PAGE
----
Arguments: Words are vehicles of thoughts and inspiration has chosen the exact words to explain the scope of the elders’ authority, the congregation’s relationship to elders, and woman’s subjection. “Which things also we speak, not in words which man’s wisdom teacheth, but which the Spirit teacheth; combining spiritual things with spiritual words” (1 Cor. 2:13). When one is a “bishop” and exercises “oversight,” he is and does expressly what the Holy Spirit teaches. Divine concepts (“spiritual things”) are expressed through divine precepts (“spiritual words”). Human concepts (congregational decision-making) are expressed through human precepts (consensus, voting) and constitute “human wisdom.”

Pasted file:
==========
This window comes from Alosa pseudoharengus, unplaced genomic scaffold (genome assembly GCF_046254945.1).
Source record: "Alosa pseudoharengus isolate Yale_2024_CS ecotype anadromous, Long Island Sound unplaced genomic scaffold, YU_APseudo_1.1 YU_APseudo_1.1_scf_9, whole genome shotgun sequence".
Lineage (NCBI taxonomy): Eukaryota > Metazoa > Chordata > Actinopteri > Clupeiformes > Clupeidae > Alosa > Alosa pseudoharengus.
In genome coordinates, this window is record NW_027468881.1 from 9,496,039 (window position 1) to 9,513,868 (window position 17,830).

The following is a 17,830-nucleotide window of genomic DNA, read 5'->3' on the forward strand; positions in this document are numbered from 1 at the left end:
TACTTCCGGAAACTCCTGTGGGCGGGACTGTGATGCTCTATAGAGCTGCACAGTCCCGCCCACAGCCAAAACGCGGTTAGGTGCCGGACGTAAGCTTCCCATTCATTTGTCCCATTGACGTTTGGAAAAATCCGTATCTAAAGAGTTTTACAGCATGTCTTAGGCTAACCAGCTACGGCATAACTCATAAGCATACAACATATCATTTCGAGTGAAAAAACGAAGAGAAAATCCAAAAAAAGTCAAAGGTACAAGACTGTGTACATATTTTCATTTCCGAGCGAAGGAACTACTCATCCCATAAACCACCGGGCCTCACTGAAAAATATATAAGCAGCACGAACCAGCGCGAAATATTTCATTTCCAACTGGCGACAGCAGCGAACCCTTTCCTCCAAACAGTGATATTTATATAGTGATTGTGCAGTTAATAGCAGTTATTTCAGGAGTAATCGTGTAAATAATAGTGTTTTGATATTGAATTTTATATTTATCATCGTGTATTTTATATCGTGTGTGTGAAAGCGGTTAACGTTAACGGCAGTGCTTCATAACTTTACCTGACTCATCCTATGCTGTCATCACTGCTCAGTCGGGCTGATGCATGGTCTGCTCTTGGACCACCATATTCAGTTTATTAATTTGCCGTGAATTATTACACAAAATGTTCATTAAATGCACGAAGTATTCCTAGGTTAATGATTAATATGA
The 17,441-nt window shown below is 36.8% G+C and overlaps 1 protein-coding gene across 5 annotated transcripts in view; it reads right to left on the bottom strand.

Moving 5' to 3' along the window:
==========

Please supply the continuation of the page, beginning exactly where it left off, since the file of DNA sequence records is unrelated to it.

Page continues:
Word Study: (1) Elder, presbyter (presbuteros), Acts 14:23; 20:17, 28; Phil. 1:1; 1 Tim. 5:17; Tit. 1:5: “(3) in the Christian churches, those who, being raised up and qualified by the work of the Holy Spirit, were appointed to have the spiritual care of, and to exercise oversight over, the churches” (Vine, Vol. II:21). (2) Bishop, overseer (episkopos), 1 Tim. 3:2; Tit. 1:7: “An overseer, a man charged with the duty of seeing that things to be done by others are done rightly, any curator, guardian, or superintendent . . . spec. the superintendent, head or overseer of any Christian church” (Thayer, p. 243). “Lit, an overseer … (2) . . . is rendered . . . `office of a bishop,’ lit. `overseership,’ there is no word representing office. Note: The corresponding verb is episkopeo, which, in reference to the work of an overseer, is found in 1 Pet. 5:2 .. . ‘exercising the oversight … taking the oversight”‘ (Vine 129). (3) Pastors, shepherds (poimenas): “a shepherd, one who tends herds or flocks (not merely one who feeds them), is used metaphorically of Christian `pastors,’ Eph. 4:11. Pastors guide as well as feed the flock; cp. Acts 20:28, which, with v. 17, indicates that this was the service committed to elders (overseers, bishops); so in 1 Pet. 5:1-2, `tend the flock, exercising the oversight;’ this involves tender care and vigilant superintendence” (Vine 167). Also (4) Feed (verb, poimaino), Acts 20:28; 1 Pet. 5:2: “to act as a shepherd,” (quoting Trench) “The tending (which includes this) consists of other acts, of discipline, authority, restoration, material assistance of individuals, but they are incidental in comparison with the feeding” (Vine 87, 88). (5) Appoint (kathistemi): “prop. to set down, put down … (a) to set one over a thing (in charge of it), Acts 6:3 . . . (b) to appoint one to administer an office, Tit. 1:5” (Thayer 314). Compare its usage: Matt. 24:45, 47; Acts 6:3; Tit. 1:5. (6) Rule (proistemi), 1 Thess. 5:12; 1 Tim.3:4; 5:17: “to set or place before; to set over. a. To be over, to superintend, preside over, rule” (Thayer 539); (hegeomai), Heb. 13:7, 17: “to lead, is translated to rule” (Vine 307).